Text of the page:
I regularly read the blogs of a few agencies that support Inspirational writers, card-carrying Republicans and people who wish for a return of Sweet Valley High books. I read the blogs of historical authors whose world view, I believe, is better-anchored because they are students of history.

If the shoes of one particular corner of the writing world feel too tight, it's okay to seek out somewhere else that has comfier shoes for a while.

I found I became a better writer when I did that.

Anonymous said...

Oldy, you're giving us anecdotal evidence, *knowing* it's a logical fallacy, and then using it to further your position of "white voters are doing just fine." That is hurtful, not helpful. To everyone. Just wanted to point that out.

Also, if you aren't already following HONY on Instagram, he's currently posting stories from Macomb County Michigan. Might be a good time to start following. Thanks!

Anonymous said...

Her Grace, Heidi, the Duchess of Kneale-- Very thoughtful.

Oldy said...

Anonymous:
"Oldy, you're giving us anecdotal evidence, *knowing* it's a logical fallacy, and then using it to further your position of "white voters are doing just fine." That is hurtful, not helpful. To everyone. Just wanted to point that out."

Really? That's your takeaway from what I said?

Just telling you what I see, is all. What I see is no more anecdotal than what HONY sees. These are real peeps. Just because I haven't done some sort of statistical, empirical breakdown of their representation among Trump voters, doesn't make them any less real.

I'm not tarring ALL Trump voters with the same brush, but I AM asking what excuses *these* Trump voters.

Anonymous said...

Oldy, you can't expect people to have a "takeaway" when your argument is based on logical fallacy. But by all means, debate however you want. I apologize for the offense.

And just to be clear, HONY is not using anecdotal evidence to further his position. That's the difference.

Aimee said...

Nathan, thank you for clarifying the point I was trying (poorly) to make.

For what it's worth, the people I was talking to in my comment are all at least comfortable if not affluent white people in cities or close-in suburbs. Their primary economic concern is paying as little in taxes as possible.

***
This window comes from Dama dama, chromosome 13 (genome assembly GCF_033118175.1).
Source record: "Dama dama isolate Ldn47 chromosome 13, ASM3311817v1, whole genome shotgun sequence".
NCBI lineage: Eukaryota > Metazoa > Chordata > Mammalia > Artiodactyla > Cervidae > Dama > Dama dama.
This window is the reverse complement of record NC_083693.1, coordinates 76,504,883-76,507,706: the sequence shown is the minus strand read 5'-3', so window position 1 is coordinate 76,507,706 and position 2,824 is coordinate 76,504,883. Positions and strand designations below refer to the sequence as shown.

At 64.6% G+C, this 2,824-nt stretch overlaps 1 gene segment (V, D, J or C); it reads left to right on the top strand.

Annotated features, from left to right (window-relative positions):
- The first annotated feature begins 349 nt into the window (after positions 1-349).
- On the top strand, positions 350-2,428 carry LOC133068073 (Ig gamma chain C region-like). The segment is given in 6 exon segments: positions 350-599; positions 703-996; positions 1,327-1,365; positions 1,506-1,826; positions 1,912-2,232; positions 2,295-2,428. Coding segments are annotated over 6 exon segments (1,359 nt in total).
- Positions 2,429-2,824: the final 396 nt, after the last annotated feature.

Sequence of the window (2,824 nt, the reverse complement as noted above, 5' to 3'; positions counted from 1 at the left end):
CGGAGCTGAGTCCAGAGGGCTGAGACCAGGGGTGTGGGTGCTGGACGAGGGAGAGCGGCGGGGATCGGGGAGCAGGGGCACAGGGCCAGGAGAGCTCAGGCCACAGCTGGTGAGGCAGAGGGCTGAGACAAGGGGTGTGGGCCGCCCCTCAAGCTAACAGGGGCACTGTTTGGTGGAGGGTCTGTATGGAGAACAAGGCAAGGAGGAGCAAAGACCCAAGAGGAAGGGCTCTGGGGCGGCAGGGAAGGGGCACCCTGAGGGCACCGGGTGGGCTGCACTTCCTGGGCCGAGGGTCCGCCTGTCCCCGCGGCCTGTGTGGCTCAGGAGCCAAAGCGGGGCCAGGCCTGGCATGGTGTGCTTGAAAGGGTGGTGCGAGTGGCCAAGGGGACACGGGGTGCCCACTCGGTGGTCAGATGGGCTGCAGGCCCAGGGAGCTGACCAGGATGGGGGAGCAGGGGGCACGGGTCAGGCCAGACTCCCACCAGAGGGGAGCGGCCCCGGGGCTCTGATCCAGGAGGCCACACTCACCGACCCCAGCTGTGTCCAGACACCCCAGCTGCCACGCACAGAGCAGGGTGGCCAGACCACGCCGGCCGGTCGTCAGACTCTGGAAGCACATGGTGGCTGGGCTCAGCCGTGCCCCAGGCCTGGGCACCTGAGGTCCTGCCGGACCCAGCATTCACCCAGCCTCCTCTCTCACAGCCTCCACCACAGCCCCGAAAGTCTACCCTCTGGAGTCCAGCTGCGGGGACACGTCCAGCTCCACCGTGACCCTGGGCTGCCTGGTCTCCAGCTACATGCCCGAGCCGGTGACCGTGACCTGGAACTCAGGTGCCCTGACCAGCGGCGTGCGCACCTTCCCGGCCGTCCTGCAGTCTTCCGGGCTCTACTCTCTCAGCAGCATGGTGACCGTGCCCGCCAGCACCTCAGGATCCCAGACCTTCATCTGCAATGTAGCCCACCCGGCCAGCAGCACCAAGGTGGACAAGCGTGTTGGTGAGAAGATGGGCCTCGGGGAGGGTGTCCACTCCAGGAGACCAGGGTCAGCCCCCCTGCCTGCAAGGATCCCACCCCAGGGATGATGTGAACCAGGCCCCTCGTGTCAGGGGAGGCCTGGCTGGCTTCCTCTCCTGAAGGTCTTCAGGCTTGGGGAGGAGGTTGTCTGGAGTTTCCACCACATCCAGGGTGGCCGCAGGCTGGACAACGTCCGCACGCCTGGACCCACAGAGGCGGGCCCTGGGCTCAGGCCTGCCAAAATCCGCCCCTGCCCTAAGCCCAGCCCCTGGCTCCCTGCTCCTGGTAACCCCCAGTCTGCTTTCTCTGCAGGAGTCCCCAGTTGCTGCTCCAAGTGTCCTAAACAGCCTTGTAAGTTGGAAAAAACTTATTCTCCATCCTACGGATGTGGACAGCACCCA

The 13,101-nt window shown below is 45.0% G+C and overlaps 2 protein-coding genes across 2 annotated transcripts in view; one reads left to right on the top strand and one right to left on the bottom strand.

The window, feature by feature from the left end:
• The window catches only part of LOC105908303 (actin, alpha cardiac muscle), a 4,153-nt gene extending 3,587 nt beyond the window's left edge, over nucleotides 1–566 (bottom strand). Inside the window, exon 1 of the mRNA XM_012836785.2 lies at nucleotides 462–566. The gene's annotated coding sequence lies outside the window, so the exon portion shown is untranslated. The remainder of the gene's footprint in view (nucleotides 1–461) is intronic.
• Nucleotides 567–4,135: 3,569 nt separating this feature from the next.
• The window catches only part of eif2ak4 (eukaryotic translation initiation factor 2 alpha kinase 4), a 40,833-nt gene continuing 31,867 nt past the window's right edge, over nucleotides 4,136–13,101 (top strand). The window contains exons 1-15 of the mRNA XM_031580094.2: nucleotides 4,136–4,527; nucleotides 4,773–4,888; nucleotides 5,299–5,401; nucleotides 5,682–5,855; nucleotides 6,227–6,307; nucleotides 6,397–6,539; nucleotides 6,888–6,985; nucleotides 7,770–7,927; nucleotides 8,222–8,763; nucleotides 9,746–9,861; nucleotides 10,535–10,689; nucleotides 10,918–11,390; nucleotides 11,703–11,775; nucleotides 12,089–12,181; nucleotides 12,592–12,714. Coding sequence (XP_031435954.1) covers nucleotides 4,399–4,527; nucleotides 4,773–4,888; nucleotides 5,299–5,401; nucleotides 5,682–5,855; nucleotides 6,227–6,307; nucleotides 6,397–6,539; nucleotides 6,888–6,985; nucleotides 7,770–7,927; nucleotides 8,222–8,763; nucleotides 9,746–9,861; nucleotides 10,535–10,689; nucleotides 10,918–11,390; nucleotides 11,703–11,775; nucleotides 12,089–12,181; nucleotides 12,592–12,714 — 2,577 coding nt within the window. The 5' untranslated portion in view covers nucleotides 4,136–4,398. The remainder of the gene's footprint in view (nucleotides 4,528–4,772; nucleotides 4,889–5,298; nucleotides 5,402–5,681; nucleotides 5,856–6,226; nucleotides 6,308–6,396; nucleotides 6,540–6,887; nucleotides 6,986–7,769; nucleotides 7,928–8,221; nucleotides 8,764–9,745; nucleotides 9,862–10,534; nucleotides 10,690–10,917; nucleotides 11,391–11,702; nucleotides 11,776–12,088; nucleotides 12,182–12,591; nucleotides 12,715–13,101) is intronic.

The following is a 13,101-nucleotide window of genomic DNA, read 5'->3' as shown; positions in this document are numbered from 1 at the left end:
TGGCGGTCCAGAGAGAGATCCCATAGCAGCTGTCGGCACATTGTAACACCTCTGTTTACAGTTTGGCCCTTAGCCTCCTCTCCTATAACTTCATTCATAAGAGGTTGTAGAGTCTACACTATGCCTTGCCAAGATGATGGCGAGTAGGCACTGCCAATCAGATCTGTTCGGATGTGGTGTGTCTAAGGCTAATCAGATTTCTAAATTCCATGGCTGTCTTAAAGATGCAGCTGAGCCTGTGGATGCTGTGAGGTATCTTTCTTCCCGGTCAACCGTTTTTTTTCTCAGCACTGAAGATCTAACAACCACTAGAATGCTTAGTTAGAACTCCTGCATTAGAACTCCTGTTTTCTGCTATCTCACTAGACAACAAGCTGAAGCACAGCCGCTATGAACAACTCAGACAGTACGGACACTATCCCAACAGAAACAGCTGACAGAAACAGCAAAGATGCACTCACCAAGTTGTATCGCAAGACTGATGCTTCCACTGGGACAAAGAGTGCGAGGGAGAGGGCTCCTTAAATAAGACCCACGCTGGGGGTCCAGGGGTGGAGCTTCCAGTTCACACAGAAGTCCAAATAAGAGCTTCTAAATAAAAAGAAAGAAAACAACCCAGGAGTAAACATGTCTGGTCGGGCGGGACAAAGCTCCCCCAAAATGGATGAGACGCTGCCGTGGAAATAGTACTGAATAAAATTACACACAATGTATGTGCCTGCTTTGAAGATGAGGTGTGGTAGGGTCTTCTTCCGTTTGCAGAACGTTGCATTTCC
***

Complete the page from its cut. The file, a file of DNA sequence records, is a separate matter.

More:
I voted based on healthcare. I myself have to use Medicaid to have any sort of insurance. I couldn't get private insurance before the ACA because private companies used my handful of doctor visits for bursitis and BPPV (vertigo) as chronic conditions to deny me coverage. With Paul Ryan's desire to gut Medicaid and the general desire of the Republican party to dismantle the ACA, I am facing being totally screwed for healthcare coverage.

If the party lines had been switched on this issue, I would have not voted for president and only voted downticket for my state rep and state/city government positions. I understand making poor decisions as a result of scarcity, but I also understand that I have a large amount of privilege simply because I'm white. The concept of white fragility may explain a lot of the behavior I found problematic in this election season, but it doesn't excuse it, and I don't think we should just gloss over these issues.

The Vox article was helpful to me as a starting point for how to change the conversation, and I really appreciate the discussion here. I'm definitely reassessing the way I'll be dealing with my trump supporting relatives going forward.

Craig said...

Just wanted to quickly say I'm very pleasantly surprised at how civil and respectful this discussion has been. Especially given the wide variety of view points expressed and how intense American politics is these days...

Best wishes to all!

Anonymous said...

Welp, you lost me, Nathan. I think you thought you had a good idea here, but it went horribly wrong. Or no, it went left. I just can't even listen to one more whiny post about the left and their sanctimonious, self-righteous, condemnation.

We get it. We're racists, we're sexists, we're all those things. You got the quantum physics wrong, BTW. I am a scientist. It's not about a "third-party" observer. It's about "perspective". And this blog has very little perspective I can relate to anymore.

BTW - I love how no one admits to voting for Trump, yet he's the president. Or maybe it's just no one here voted for Trump.

Welcome to NB's microcosm. I'm gonna ahead out now. It's been fun.

Nathan Bransford said...

anon-

Would you mind being specific with where you think I went wrong? Trying to listen and learn.

Leah said...

A few things: